237 S.E.2d 779 (Va. 1977), 761500, Stevenson v. Commonwealth

Docket Nº:761500.
Citation:237 S.E.2d 779, 218 Va. 462
Opinion Judge:[10] I'anson
Party Name:John Paul STEVENSON v. COMMONWEALTH of Virginia.
Attorney:[7] C. Willard Norwood (Norwood & Norwood, on brief), for plaintiff in error.
Case Date:October 07, 1977
Court:Supreme Court of Virginia
 
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Page 779

237 S.E.2d 779 (Va. 1977)

218 Va. 462

John Paul STEVENSON

v.

COMMONWEALTH of Virginia.

No. 761500.

Supreme Court of Virginia.

October 7, 1977.

Page 780

[218 Va. 463] C. Willard Norwood, Richmond (Norwood & Norwood, Richmond, on brief), for plaintiff in error.

Alan Katz, Asst. Atty. Gen. (Anthony F. Troy, Atty. Gen., on brief), for defendant in error.

Before I'ANSON, C. J., and CARRICO, HARRISON, COCHRAN, HARMAN, POFF and COMPTON, JJ.

I'ANSON, Chief Justice.

On July 16, 1976, a jury found the defendant, John Paul Stevenson, guilty of murder of the second degree and fixed his punishment at confinement in the state penitentiary for a period of 10 years. He was sentenced accordingly.

We granted defendant a writ of error limited to the question whether the trial court erred in admitting into evidence a bloodstained shirt allegedly worn by the defendant on the day of the homicide and in allowing testimony concerning scientific tests run on the shirt.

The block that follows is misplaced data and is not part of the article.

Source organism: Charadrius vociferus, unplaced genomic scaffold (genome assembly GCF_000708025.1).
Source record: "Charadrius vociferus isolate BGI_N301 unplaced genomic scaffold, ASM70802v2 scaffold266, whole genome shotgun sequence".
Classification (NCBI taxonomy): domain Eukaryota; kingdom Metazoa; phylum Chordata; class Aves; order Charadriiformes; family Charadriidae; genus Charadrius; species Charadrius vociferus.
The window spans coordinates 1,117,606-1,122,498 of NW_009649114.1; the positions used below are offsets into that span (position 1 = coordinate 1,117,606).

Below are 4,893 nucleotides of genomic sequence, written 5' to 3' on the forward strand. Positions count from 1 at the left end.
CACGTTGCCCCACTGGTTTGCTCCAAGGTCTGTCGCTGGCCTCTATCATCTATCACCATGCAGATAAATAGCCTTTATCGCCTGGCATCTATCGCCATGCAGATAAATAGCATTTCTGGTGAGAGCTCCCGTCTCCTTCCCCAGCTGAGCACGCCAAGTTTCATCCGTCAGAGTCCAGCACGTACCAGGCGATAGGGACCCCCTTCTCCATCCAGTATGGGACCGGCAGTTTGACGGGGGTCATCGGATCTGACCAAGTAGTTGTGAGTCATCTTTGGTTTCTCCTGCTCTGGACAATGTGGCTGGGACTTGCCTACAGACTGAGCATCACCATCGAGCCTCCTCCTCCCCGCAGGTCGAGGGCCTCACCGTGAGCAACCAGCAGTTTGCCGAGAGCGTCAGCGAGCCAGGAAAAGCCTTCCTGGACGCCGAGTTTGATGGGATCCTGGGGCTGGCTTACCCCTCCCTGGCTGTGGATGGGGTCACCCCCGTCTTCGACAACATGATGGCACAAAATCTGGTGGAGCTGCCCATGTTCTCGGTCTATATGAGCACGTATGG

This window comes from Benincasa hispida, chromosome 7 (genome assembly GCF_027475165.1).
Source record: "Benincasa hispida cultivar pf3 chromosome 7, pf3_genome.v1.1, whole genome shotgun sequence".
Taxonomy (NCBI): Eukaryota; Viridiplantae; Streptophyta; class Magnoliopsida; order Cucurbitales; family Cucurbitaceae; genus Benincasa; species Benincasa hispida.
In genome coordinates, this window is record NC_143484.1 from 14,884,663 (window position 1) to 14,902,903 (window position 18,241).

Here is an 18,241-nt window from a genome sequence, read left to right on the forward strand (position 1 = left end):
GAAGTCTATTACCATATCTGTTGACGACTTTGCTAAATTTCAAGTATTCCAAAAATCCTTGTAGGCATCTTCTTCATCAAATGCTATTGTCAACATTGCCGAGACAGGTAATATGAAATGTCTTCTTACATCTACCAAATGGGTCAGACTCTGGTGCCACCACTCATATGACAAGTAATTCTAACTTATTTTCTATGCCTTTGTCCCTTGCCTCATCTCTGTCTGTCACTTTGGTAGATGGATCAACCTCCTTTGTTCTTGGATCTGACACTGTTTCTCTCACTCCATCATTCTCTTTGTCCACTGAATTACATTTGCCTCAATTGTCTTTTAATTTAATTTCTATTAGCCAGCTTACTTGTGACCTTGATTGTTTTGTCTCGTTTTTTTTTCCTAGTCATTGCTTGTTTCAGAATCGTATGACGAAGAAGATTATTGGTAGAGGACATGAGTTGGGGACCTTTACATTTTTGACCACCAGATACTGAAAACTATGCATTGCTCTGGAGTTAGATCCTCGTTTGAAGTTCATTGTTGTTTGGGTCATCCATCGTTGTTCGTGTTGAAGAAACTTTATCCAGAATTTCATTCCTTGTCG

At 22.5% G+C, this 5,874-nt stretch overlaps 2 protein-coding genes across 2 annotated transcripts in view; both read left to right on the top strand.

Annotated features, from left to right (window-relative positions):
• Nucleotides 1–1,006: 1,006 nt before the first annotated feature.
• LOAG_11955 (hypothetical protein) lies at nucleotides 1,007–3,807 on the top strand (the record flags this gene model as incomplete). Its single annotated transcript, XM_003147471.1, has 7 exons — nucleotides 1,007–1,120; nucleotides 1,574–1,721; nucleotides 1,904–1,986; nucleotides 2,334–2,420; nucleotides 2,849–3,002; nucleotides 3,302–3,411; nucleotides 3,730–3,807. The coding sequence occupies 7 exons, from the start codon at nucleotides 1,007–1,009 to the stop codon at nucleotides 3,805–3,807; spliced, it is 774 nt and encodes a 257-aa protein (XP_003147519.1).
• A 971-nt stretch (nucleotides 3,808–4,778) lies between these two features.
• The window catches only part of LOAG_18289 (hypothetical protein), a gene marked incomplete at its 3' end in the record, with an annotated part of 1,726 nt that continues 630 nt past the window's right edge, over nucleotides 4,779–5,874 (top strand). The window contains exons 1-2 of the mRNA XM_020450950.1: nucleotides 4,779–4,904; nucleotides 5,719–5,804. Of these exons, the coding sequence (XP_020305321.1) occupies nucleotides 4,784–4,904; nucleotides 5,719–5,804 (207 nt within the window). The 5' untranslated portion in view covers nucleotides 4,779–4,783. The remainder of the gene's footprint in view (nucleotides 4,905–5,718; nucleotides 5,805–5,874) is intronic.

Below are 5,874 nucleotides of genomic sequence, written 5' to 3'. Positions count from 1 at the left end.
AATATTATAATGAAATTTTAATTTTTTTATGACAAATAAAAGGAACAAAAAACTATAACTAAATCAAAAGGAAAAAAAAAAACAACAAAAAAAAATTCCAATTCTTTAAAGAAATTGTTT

The evidence, briefly stated, shows that approximately six o'clock in the afternoon of December 2, 1975, the partially clothed body of Lillian M. Keller was found on the bed in her apartment at the Holly Court Motel in Ashland. Her death resulted from multiple stab wounds. Mrs. Keller was manager of the motel, and she occupied an apartment adjoining the front office. Her apartment also adjoined another unit which was the residence of Howard Franklin Bittorf. There was a connecting door between the Keller apartment and the living quarters of Bittorf.

In the early morning hours of December 2, 1975, the defendant, who is Bittorf's brother-in-law and a resident of Baltimore, Maryland, entered Bittorf's apartment through an unlocked door and spent the rest of the night there. That day Stevenson, Bittorf, and Jeffrey A. Taylor, an occupant of another unit in the motel, spent the morning and early afternoon drinking and "riding around" in defendant's automobile.

Taylor testified that when they returned to Bittorf's apartment in the early afternoon, Mrs. Keller was engaged in cleaning the apartment. He left shortly thereafter and went to his room to rest. He said that he did not see the defendant and Bittorf anymore that day, but when he last saw the defendant he was wearing a long-sleeve buttoned shirt with the sleeves rolled up.

[218 Va. 464] There was evidence that defendant and...

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